Thursday, January 10, 2013 at 10:33 AM

Tapdaddy in Indiana said:

"A second explanation for Obama's "irresponsible" and "unpatriotic" behavior is that, at some point, he began to see political advantages to massive borrowing when combined with near-zero interest rates."
It is sad the people don't realize that their votes are being bought and are non-refundable.

Thursday, January 10, 2013 at 2:36 PM

Thin Cat in Montgomery, AL said:

Mr. Hanson-

I respect your work and appreciate your willingness to afford the Bush administration a share of the responsibility for "Keynesian borrowing". I think it was proven in the recent election that being the lesser of two evils is no longer a viable position for the Republican party. Many, especially in the younger generations, cannot see the differences in the two parties, especially regarding this matter. This is partly because many conservative authors and media sources refuse to admit that the Republicans, for whatever motives and at whatever proportions, have also contributed on the spending side of the equation toward the indebted state in which we find our Republic. While I recognize that national defense is ultra-constitutional while social income redistribution is ultra-not, does our Liberty truly require that we give massive amounts of money to foreign nations or that we pledge our amed forces and young peoples lives to "police the world"? Even those politicians opposed to "nation building" find themselves doing the same when they come to power. Is bringing down the Soviet Union a "better" reason for national debt than social welfare? I think so (nuclear proliferation excepted), but I understand why many others do not. When Reagan "starved the beast" at home he was also growing it militarily in order to starve the red beast of the USSR, no? And I know it is neither reasonable to bring home all troops at once nor to snatch up the entire social welfare at once. I think it is time the Republican party joins with their deflated independent and libertarian minded bretheren to look the Republican platform square in its collective eye to share responsibility for our past fiscal and monetary mismanagement. The status quo is a losing prospect for fiscal conservatives. The old paths need to be renounced and new paths need to be both bold and simple. I suppose I'd like to say one thing and to request another: The social conservatives and libertarians need to call a truce, and I'd ask if you might elighten us with a little more history on the path to our current deficit. Is fiscal relativism more justifiable than moral relativism? Honesty, Freedom, and Hope are themes that apparently worked well for President Reagan when I was a small child, and they would resonate today, as well. But did the Nixons and Reagans of the world not also get us into this unsustainable financial mess? I defer to your keen insight. Thank you.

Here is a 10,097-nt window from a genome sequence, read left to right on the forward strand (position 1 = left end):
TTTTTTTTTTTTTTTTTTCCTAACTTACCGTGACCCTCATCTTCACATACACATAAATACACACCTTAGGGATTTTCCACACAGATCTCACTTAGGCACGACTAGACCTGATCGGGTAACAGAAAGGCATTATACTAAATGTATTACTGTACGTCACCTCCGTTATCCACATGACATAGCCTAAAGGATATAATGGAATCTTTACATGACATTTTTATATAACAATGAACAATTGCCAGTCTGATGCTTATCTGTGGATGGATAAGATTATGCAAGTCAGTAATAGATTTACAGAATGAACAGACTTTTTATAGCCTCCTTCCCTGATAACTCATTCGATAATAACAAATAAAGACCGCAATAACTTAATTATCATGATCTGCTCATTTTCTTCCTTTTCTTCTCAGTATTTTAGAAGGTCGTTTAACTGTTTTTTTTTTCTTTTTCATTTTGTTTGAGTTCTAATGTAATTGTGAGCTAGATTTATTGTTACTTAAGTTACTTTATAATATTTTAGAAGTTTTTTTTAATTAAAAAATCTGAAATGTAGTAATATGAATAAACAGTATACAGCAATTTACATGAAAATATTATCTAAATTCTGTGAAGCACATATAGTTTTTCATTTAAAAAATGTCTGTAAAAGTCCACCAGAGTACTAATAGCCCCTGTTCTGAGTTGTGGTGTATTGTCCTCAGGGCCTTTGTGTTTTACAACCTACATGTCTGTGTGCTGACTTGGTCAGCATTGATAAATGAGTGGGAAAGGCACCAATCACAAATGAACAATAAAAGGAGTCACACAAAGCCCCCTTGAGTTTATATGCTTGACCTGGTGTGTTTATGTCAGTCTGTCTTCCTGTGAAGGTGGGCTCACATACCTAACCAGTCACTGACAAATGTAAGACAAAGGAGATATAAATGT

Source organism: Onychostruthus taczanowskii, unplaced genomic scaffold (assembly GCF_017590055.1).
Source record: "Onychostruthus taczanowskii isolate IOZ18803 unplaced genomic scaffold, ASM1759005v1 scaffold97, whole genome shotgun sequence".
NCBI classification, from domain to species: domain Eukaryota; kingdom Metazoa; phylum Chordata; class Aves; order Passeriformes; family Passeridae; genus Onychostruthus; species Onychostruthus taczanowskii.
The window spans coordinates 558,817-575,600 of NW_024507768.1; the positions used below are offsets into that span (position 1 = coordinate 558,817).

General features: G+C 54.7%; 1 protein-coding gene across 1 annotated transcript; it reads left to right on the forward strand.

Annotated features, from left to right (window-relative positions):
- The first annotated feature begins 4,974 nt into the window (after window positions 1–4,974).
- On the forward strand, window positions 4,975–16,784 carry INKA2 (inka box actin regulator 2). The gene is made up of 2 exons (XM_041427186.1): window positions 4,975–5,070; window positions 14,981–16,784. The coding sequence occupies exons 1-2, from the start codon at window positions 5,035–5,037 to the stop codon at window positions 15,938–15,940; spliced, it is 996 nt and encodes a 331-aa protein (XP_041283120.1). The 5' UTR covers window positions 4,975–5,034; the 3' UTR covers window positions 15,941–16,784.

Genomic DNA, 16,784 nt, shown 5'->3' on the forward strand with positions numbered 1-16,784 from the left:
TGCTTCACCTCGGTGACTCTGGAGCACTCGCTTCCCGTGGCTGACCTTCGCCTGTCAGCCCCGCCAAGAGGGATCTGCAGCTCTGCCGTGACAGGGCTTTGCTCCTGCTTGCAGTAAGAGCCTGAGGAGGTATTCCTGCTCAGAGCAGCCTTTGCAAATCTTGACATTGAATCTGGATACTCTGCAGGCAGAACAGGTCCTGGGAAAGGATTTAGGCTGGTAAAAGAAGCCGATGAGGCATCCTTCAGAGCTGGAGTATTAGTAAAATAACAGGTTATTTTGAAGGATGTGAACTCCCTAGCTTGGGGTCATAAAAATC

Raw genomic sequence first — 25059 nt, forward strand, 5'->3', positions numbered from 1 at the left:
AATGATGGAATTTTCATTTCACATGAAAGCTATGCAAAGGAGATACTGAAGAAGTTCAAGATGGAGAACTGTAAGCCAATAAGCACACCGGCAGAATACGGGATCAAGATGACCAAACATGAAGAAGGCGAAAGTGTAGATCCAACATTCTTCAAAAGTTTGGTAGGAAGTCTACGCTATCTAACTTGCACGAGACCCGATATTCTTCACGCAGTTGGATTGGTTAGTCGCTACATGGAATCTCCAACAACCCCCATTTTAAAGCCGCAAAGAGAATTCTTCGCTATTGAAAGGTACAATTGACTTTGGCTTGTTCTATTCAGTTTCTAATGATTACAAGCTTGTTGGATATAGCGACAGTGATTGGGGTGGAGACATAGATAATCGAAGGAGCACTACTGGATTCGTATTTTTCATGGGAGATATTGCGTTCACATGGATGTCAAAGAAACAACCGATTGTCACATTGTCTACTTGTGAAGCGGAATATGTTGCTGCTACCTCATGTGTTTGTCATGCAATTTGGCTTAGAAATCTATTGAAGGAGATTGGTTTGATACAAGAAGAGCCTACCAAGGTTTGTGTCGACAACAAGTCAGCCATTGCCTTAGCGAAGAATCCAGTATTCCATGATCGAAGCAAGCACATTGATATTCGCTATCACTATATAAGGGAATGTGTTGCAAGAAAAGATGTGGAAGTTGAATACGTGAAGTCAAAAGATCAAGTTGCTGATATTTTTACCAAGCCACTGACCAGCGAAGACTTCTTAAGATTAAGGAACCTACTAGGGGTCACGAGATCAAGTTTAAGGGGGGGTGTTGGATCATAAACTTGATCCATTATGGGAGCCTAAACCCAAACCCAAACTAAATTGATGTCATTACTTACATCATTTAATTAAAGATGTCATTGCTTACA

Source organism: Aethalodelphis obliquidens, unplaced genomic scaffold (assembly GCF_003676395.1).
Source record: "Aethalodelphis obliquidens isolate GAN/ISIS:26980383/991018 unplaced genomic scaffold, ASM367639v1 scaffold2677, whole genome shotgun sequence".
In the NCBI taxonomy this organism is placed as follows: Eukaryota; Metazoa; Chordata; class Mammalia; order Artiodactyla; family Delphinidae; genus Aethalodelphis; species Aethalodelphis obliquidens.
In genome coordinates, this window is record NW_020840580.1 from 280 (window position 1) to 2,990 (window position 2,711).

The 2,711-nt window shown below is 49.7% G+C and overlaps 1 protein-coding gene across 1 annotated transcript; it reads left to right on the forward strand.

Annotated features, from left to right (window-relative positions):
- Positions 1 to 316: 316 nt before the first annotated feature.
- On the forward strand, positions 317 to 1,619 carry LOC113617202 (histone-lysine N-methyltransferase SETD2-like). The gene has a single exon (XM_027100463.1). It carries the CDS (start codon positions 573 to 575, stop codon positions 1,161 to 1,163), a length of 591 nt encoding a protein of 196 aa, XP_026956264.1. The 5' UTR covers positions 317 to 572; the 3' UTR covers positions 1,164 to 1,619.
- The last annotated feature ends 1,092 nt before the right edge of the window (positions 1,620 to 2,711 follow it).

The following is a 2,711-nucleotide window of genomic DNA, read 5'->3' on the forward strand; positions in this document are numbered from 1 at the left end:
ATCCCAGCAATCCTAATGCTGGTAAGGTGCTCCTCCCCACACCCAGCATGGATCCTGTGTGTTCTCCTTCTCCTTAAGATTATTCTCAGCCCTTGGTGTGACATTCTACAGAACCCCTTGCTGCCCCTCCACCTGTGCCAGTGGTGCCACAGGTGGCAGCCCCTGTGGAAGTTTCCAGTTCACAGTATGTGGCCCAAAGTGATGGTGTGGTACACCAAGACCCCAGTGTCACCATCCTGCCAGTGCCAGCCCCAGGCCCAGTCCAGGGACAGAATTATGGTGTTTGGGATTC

Thursday, January 10, 2013 at 9:08 PM